1,640m per second x 182 seconds = 298.48km + 72 km rotation of 180 seconds at latitude of 45 degree ….


The gun was fired from the forest of Coucy and the first shell landed on 21 March 1918 on the Quai de la Seine.

The actual gun mounting was found by the French air reconnaissance aviator Didier Daurat. The Paris gun emplacement was dug out of the north side of the wooded hill at Coucy-le-Château-Auffrique.  The gun was mounted on heavy steel rails embedded in concrete, facing Paris.

The gun was fired at an azimuth of 232 degrees (west-southwest) from Crépy-en-Laon, which was at a latitude of 49.5 degrees North.

The gun was taken back to Germany in August 1918 as Allied advances threatened its security. No guns were ever captured by the Allies. It is believed that near the end of the war they were completely destroyed by the Germans. One spare mounting was captured by American troops in Bruyères-sur-Fère, near Château-Thierry, but the gun was never found; the construction plans seem to have been destroyed as well.

Under the terms of the Treaty of Versailles, the Germans were required to turn over a complete Paris Gun to the Allies, but they never complied with this.

shrt lnk: http://wp.me/p5eLCS-qF


  1. For an instance of war-time naming of this gun as “Big Bertha”, see “Paris again Shelled by Long-Range Gun” (PDF). The New York Times. August 6, 1918. p. 3. Retrieved 2011-12-03.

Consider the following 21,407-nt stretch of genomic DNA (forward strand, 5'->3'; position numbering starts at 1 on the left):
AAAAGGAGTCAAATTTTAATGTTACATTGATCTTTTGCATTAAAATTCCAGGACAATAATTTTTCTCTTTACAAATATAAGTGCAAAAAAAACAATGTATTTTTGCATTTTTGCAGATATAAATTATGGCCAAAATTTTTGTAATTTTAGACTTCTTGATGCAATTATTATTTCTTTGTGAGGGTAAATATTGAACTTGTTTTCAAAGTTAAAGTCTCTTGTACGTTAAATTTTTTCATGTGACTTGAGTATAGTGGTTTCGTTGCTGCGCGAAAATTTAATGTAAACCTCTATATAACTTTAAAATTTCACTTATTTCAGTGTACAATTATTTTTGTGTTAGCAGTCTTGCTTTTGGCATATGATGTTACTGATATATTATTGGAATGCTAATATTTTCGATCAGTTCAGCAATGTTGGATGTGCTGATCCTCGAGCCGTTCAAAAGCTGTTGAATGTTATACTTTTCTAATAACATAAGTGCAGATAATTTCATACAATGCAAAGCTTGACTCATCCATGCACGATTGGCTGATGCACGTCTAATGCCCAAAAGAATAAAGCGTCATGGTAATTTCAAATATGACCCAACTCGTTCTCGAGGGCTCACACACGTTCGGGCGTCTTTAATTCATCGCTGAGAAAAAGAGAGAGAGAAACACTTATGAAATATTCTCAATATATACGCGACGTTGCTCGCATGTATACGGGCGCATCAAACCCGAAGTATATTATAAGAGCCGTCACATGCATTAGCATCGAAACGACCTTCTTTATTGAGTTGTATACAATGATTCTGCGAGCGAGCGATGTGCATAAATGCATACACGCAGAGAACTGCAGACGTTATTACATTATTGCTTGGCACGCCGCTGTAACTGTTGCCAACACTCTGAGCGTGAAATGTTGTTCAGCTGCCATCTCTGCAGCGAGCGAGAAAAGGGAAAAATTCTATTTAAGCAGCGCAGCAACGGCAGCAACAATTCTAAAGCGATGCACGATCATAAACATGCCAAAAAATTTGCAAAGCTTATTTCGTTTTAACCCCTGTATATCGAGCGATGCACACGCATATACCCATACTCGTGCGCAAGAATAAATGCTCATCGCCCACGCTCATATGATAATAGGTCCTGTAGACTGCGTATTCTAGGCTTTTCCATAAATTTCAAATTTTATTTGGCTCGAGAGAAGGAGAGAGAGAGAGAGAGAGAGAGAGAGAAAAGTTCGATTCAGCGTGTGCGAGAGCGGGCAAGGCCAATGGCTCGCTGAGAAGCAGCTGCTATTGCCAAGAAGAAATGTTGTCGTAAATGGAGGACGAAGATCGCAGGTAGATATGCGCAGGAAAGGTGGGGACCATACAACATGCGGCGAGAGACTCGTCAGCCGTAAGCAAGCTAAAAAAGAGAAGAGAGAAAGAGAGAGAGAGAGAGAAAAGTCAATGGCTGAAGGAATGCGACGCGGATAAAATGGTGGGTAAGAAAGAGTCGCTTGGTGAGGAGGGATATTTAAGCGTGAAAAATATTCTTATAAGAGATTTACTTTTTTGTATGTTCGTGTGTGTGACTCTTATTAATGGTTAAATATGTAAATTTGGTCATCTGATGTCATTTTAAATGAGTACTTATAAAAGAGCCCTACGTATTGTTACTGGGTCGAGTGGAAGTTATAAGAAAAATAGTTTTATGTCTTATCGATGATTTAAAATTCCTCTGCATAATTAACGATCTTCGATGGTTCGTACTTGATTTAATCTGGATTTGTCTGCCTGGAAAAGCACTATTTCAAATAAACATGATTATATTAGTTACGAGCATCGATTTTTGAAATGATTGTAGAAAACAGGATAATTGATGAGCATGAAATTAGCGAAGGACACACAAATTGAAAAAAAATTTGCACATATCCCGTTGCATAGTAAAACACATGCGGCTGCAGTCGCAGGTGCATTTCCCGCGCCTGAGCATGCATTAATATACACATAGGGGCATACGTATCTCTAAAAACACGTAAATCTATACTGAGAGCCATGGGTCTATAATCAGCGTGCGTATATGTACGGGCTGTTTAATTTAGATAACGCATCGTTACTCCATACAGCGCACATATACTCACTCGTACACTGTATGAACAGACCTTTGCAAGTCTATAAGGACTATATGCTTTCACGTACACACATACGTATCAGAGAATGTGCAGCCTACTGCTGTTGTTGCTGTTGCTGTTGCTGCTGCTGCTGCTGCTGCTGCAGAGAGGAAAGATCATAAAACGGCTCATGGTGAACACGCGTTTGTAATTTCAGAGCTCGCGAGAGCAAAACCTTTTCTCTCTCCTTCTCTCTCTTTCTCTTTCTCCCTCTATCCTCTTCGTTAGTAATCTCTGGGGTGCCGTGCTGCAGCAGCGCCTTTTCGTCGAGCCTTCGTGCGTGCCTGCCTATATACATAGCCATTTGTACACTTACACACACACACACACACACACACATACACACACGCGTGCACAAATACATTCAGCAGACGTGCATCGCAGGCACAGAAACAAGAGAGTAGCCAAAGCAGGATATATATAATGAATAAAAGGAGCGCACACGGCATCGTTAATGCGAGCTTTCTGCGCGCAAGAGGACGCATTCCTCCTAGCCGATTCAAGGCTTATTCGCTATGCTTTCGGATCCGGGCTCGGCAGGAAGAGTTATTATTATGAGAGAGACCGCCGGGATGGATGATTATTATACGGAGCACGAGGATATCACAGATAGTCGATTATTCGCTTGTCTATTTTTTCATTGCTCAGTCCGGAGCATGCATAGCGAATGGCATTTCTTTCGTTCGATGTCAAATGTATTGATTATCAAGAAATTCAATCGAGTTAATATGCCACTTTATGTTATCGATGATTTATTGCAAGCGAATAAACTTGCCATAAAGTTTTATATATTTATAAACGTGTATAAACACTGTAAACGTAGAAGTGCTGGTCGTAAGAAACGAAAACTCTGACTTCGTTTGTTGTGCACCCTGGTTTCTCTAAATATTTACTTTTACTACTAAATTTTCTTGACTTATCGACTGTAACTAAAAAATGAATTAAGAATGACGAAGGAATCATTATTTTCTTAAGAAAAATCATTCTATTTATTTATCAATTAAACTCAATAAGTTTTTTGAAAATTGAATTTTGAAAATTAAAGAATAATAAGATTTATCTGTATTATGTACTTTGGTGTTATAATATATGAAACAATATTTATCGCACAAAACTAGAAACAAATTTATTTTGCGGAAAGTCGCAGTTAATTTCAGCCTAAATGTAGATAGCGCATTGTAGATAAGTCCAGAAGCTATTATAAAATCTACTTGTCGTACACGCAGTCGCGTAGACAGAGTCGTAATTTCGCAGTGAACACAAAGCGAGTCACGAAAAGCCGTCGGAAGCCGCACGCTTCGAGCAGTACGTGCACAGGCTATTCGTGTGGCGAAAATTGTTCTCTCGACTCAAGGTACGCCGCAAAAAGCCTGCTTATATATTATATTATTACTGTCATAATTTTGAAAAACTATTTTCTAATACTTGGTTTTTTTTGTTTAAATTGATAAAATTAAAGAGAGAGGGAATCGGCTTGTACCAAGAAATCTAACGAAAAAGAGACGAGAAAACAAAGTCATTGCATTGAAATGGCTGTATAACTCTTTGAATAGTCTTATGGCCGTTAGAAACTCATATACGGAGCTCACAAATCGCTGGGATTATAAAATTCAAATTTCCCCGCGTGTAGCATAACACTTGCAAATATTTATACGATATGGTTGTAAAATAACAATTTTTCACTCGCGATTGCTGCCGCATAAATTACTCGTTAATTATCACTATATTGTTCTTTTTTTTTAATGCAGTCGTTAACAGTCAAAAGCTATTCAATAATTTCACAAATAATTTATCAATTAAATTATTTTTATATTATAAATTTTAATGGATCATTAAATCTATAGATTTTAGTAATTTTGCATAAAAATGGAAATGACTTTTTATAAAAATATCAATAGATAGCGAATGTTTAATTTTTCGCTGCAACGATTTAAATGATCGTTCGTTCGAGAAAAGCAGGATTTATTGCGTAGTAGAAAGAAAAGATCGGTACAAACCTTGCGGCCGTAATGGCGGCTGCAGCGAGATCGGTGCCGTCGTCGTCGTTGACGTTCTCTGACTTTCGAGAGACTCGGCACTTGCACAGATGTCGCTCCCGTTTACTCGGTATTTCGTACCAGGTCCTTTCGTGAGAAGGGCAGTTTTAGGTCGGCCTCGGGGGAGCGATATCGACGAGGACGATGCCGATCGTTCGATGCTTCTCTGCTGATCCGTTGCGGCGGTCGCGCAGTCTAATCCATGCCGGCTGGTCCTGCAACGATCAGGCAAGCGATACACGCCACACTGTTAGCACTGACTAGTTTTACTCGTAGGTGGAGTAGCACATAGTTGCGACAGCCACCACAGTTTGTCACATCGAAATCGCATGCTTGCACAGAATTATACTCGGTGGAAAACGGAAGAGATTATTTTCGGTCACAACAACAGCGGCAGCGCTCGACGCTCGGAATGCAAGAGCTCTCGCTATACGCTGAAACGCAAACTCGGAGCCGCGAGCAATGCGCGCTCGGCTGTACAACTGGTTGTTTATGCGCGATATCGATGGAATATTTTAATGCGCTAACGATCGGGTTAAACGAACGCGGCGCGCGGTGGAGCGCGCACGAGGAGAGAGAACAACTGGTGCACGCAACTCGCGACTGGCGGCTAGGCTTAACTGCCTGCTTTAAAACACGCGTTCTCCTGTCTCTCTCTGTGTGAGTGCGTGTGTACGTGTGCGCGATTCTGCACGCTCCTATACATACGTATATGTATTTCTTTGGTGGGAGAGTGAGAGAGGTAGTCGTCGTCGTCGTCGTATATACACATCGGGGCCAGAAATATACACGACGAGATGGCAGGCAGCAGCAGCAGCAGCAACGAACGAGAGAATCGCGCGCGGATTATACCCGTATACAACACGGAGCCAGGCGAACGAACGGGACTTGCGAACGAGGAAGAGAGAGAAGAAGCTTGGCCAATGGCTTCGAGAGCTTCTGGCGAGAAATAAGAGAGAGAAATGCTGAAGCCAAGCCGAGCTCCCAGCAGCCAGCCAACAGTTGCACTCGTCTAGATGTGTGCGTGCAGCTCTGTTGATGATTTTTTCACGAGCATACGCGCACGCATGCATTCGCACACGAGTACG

2. This overall weight of Paris Gun shells is not atypical for artillery of this calibre. As a comparison, World War 1-era, British BL 8-inch howitzer fired a 91 kg (201 lb) high-explosive shell. The 210mm shell fired by the World War 2-era 21 cm Kanone 39 weighed 135 kg (298 lb) and contained 18.8 kg (41 lb) of explosives (13.9% by weight).
  3. This was not an unreasonable assumption, as Zeppelins on night-time air-raids over the United Kingdom had previously used the tactic of cutting their engines when upwind of the target, then releasing their bombs as they silently drifted overhead.
  4. Position 49°31′40.43″N 3°18′17.57″E / 49.5278972°N 3.3048806°E


  1. Bull, Gerald V.; Murphy, Charles H. (1988). Paris Kanonen: The Paris Guns (Wilhelmgeschutze) and Project HARP. Herford: E. S. Mittler. ISBN 3-8132-0304-2.
  2. Miller (1921) pg.737
  3. To End All Wars by Adam Hochschild c. 2011 Adam Hochschild(Houghton, Mifflin Harcourt Publishing Company New York; 2011) pp.320 – 321
  4. Miller (1921) pg.742
  5. Major J. Maitland-Addison (July–September 1918). “The Long Range Guns” (PDF). The Field Artillery Journal (3).
  6. Miller (1921) pg.83
  7. Miller (1921) pg.723
  8. Miller (1921) pg.728
  9. Columbia Alumni News. Alumni Council of Columbia University (Vol. 10, No. 30). 1918. p. 937.
  10. Anne Cipriano Venzon (2 December 2013). The United States in the First World War: An Encyclopedia. Routledge. p. 436. ISBN 978-1-135-68446-4.
  11. Ford (2000), p.116
  12. Ford (2000), p.117


External links